Leaf and culm silicification of Pampas grass (Cortaderia selloana) developed on different soils from Pampean region, Argentina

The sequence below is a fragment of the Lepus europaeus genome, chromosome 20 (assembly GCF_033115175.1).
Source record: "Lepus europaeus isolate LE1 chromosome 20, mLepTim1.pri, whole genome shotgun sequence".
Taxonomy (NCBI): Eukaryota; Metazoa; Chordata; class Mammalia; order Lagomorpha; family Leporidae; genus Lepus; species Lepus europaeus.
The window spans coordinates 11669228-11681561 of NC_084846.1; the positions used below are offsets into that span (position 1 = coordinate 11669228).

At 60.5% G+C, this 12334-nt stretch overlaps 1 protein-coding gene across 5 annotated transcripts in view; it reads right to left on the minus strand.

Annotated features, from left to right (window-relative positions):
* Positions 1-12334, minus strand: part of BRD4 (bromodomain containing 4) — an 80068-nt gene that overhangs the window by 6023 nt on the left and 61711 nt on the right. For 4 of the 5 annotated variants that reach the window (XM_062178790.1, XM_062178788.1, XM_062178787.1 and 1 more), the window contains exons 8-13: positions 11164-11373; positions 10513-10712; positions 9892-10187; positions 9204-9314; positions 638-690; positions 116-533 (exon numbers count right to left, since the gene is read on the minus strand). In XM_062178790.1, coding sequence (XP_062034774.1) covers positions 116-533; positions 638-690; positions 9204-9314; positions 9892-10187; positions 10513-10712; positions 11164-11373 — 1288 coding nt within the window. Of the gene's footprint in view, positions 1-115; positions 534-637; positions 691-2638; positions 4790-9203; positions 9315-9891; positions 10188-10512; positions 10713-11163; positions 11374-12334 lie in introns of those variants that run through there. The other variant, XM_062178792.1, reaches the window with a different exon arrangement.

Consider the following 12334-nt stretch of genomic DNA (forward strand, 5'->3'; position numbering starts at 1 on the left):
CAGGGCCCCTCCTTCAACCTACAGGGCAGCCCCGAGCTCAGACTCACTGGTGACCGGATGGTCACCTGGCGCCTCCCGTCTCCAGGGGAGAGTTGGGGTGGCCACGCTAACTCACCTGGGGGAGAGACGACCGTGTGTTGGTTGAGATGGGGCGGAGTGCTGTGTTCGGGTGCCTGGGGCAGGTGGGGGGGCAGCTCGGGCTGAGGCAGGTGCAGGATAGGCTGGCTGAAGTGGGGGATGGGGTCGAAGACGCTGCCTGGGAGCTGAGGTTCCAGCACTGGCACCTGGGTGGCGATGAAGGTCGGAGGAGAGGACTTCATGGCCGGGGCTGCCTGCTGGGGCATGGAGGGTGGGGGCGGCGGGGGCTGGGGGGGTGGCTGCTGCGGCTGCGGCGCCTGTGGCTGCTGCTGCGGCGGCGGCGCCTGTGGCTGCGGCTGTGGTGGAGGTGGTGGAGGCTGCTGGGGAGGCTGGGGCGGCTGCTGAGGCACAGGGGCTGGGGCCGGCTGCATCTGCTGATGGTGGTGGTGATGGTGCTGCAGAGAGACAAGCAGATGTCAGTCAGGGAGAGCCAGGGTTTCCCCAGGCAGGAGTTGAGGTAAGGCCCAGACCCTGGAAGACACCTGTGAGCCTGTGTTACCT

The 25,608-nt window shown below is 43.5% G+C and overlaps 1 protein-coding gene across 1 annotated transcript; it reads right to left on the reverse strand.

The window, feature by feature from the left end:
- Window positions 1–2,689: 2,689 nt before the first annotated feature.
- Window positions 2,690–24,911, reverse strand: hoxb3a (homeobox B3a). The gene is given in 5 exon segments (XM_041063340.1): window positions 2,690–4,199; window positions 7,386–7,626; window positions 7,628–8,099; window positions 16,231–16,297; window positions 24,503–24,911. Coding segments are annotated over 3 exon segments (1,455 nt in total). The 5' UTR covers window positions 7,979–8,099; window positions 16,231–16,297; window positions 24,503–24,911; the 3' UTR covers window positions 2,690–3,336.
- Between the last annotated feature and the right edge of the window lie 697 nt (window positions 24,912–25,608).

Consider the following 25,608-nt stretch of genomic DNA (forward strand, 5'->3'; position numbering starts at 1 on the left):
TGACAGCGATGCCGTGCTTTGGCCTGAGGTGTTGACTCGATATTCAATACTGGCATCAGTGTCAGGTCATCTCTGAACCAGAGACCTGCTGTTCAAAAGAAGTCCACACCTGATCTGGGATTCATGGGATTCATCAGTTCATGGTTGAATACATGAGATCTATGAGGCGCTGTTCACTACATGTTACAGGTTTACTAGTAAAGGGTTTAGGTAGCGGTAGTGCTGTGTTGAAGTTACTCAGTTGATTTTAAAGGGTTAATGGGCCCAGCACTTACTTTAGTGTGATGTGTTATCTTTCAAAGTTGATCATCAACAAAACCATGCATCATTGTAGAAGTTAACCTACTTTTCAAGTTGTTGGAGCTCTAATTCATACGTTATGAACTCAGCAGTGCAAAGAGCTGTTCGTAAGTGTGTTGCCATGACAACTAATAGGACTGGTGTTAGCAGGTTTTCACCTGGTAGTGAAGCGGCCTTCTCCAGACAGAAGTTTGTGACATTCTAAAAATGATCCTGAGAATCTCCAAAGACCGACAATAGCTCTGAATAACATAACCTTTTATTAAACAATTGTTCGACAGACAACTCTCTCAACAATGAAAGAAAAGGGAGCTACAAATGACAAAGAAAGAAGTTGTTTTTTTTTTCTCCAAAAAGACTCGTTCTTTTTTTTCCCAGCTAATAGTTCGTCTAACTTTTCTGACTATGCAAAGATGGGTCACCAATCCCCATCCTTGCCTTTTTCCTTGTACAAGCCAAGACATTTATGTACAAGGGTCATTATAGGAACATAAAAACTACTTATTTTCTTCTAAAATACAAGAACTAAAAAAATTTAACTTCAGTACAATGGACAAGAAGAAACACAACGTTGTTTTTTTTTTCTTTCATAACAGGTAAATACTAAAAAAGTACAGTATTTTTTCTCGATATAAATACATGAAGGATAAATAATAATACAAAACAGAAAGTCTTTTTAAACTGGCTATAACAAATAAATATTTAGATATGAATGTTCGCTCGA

Amorphous silica accumulation in grasses is widely described in numerous species; however, work done in relation to the factors affecting this accumulation in the tissues and different type of cells, is still incipient. Here, we analysed a perennial tussock grass, Cortaderia selloana (Schult. & Schult.f.) Asch. & Graebn. (Pampas grass), a native and widely spread species from South America, which is also considered an invasive plant in many regions of the world.Weanalysed the relation between silicification process, soil type and environment, and anatomical features. Silicophytolith content and distribution in plants was analysed through calcination and staining techniques and SEM-EDAX analyses. Silicophytolith content was higher in leaves (2.48–5.54% DW) than in culms (0.29–0.43% DW) and values were similar to other tussock grasses. A relationship between the habit of a grass species and the potential maximum content of amorphous silica is suggested. Plants grown in soils from modified environments with high silica content (Anthrosol and Tecnosol) produced a higher content of amorphous silica. In leaves, the distribution of silicified cells was conditioned by leaf xeromorphic features. Soil Si content and environmental conditions (radiation, disturbance) are more relevant in silicification process than phenological factors. Within leaves, the accumulation of amorphous silica is conditioned by anatomy and transpiration.